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Epilepsy

Definition

Group of disorders characterised by excessive electrical discharges in the brain, causing discrete symptoms in an episodic manner

 

Risk factors

  • Genetic predisposition
  • Brain injury
  • Low birth weight

 

Differential diagnoses

  • Brain tumour
  • Stroke
  • Brain haemorrhage
  • Syncope
  • Migraine
  • Headache disorder

 

Epidemiology

  • More common in children and adolescents
  • Types of epilepsy vary with age group

 

Aetiology

  • Bursts of increased neuronal discharge
  • Some types can be identified on an EEG
  • May result from a lack of GABA

 

Clinical features

  • Simple = retain consciousness
  • Complex = unconsciousness
  • Generalised = whole body
  • Partial = focal symptoms, only one hemisphere (initially)
  • Absence/petit mal – generalised, simple
    • Brief periods of unresponsiveness, glazed expression, lasts less than 10s
    • Eyelid flutter
    • May have many per day, may be unaware
    • Never result of a tumour
    • May progress to GTCS
  • Generalised tonic-clonic seizure (GTCS) – generalised, complex
    • May have prodrome/aura
    • Tonic stiffening, collapse
    • Clonic rhythmic jerks, generally symmetrical
    • Loss of consciousness, often eyes open, bite tongue, urinary/faecal incontinence
    • Post-ictal phase: flaccid, unresponsive, drowsy, confused, headache, may last a long time, muscle cramps
  • Myoclonic seizure - generalised
    • Brief clonic jerks, commonly experienced by those with other generalised epilepsies
  • Tonic seizures – generalised
    • Stiffening of body, but not followed by clonic jerks
  • Clonic seizure -generalised
    • Involuntary, jerking rhythmic muscle contractions
  • Atonic/akinetic
    • Sudden loss of muscle tone, collapse, loss of consciousness
  • Temporal lobe seizure – partial, can be simple or complex
    • Déjà vu or jamais vu
    • Visual hallucinations
    • Vertigo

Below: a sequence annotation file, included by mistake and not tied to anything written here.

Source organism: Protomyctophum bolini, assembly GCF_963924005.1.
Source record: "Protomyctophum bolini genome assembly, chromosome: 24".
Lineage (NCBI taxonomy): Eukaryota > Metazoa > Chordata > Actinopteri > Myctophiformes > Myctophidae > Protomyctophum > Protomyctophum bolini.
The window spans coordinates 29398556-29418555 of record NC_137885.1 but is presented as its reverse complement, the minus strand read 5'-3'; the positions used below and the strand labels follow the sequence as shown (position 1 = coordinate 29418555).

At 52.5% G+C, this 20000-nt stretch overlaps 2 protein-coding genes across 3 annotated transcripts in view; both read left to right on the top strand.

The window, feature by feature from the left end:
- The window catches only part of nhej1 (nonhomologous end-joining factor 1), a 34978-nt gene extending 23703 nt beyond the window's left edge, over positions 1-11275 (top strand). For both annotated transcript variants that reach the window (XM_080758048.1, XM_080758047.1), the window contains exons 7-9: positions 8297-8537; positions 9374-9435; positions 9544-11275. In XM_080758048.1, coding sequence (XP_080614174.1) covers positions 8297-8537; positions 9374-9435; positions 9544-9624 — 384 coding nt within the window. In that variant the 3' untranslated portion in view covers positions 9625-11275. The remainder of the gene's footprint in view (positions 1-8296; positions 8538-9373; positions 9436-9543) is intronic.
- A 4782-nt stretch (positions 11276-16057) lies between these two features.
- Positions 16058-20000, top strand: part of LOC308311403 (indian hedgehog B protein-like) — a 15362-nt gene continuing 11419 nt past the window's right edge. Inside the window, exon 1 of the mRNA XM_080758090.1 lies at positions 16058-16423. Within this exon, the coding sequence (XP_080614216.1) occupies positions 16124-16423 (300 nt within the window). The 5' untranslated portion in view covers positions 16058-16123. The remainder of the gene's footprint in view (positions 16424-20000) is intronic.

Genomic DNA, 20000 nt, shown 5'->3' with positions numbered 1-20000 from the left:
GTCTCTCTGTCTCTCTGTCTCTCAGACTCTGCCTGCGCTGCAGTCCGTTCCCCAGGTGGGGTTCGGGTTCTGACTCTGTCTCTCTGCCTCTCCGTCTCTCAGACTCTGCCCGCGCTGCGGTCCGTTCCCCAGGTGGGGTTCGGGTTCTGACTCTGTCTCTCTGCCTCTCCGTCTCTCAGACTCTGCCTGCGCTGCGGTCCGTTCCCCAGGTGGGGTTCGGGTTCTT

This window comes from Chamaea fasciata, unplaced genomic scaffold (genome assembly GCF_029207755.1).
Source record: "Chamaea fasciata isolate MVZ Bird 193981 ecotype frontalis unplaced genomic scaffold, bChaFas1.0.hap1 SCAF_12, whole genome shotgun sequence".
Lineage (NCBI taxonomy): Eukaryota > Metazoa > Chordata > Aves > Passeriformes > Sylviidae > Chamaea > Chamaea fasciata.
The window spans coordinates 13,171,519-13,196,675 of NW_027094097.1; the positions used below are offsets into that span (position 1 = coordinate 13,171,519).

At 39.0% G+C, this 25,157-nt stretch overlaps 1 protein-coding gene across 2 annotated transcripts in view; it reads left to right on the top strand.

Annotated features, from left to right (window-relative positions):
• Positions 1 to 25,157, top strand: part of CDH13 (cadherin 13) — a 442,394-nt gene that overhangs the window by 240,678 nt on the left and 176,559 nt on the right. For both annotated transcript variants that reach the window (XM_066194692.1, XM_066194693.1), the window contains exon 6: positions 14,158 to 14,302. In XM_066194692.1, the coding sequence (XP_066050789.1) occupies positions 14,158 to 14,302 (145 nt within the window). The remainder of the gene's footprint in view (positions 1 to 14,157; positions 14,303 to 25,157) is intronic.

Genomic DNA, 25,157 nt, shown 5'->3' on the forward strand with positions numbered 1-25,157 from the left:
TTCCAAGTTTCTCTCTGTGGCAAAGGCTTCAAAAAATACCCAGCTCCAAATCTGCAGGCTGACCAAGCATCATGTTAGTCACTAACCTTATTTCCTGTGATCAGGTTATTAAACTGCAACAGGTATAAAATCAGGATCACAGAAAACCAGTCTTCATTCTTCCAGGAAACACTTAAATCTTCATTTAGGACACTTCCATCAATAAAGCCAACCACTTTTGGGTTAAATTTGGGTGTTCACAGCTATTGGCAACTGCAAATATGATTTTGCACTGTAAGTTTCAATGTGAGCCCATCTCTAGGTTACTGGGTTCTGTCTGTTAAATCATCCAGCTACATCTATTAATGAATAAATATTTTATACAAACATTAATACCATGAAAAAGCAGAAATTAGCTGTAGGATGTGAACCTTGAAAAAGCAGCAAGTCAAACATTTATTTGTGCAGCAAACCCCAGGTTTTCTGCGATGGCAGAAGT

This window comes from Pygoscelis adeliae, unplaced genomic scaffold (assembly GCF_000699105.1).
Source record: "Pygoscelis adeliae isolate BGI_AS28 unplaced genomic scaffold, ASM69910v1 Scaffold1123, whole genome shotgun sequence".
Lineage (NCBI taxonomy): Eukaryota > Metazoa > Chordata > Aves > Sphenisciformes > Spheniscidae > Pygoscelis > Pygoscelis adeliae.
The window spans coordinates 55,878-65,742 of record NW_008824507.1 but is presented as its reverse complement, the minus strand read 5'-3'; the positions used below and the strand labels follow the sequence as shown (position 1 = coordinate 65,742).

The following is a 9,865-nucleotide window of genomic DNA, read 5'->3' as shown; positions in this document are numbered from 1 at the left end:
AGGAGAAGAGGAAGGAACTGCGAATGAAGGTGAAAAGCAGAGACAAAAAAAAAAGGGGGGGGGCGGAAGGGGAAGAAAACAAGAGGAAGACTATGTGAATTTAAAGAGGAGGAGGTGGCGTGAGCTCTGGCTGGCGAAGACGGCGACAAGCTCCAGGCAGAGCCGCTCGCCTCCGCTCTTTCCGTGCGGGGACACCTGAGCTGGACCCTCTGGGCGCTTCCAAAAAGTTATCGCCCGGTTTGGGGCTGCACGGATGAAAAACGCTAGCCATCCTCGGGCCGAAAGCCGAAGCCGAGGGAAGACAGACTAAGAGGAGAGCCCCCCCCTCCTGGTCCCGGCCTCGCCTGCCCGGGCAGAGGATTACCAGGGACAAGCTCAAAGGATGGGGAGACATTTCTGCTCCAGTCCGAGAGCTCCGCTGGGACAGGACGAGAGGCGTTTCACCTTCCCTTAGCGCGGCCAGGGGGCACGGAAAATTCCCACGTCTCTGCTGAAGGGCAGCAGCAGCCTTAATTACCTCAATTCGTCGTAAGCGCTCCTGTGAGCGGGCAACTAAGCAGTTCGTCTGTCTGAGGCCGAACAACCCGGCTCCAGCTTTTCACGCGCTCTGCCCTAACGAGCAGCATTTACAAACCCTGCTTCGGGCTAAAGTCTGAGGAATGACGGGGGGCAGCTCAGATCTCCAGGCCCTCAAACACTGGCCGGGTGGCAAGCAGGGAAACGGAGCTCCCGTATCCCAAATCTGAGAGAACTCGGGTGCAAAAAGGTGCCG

• Panic attack
    • Blank staring
    • GI autonomic symptoms
    • Has post-ictal phase
  • Frontal – partial, can be simple or complex
    • Abnormal body posture
    • Sensorimotor tics
    • Fear
    • Laughing
    • Crying
    • Often during sleep
    • Post-ictal phase is brief, if present at all
    • Usually has prodrome/aura, lasts less than a minute
  • Occipital
    • Visual disturbance

 

Pathophysiology

 

Investigations

  • History
  • EEG

 

Management

  • Calcium channel blockers
    • Ethosuxamide: blocks T type calcium channels, that set the firing rhythm of thalamic relay neurons. Disruption here is associated with absence seizures. Is used for absence seizures. Side effects = nausea, anorexia, lethargy
    • Gabapentin: blocks P/Q type calcium channel, which are the voltage gated channels at synaptic terminals. They allow calcium influx as a result of depolarisation from an action potential. Blocking reduces neurotransmitter release at the synapse. Used in partial seizures. Not severe
  • Sodium channel blockers
    • Block voltage gated sodium channels in neurons, preferentially block closed channels, prolonging their inactive stage. This prolongs hyperpolarisation, and reduces the frequency of APs, and increases the threshold for depolarisation. Are ‘use dependent’ – work best at neurons that fire frequently
    • Carbamazepine – used for all types except absence, especially for temporal, has interactions with other drugs
    • Phenytoin – used for all types except absence, drug interactions and low therapeutic range
    • Lamotrigine – used for all types, especially GTCS. Has no drug interactions and no sedation
  • GABA enhancers
    • GABA is a neurotransmitter that causes inhibition at the postsynaptic membrane, GABA enhancement à decreased neuronal discharge
      • Benzodiazepines (diazepam, lorazepam, clonazepam) increase receptor affinity for GABA, decrease neuronal firing. Used for status epilepticus (IV) and acute seizures. NB – can’t be stopped suddenly as withdrawal makes seizures worse
      • Phenobarbital – increases duration that GABA channels are open. Rarely used. Sedation, depression, drug interactions
      • Vigabatrin – for all types, even resistant
  • Multiple mechanism
    • Valproate is a calcium channel blocker, sodium channel blocker and GABA enhancer. Especially used in infants (low toxicity, no sedation) and mixed types of epilepsy (adolescents). Teratogenic, hepatotoxic, hair thinning

 

Prognosis

Epilepsy.docx
Microsoft Word document [15.7 KB]

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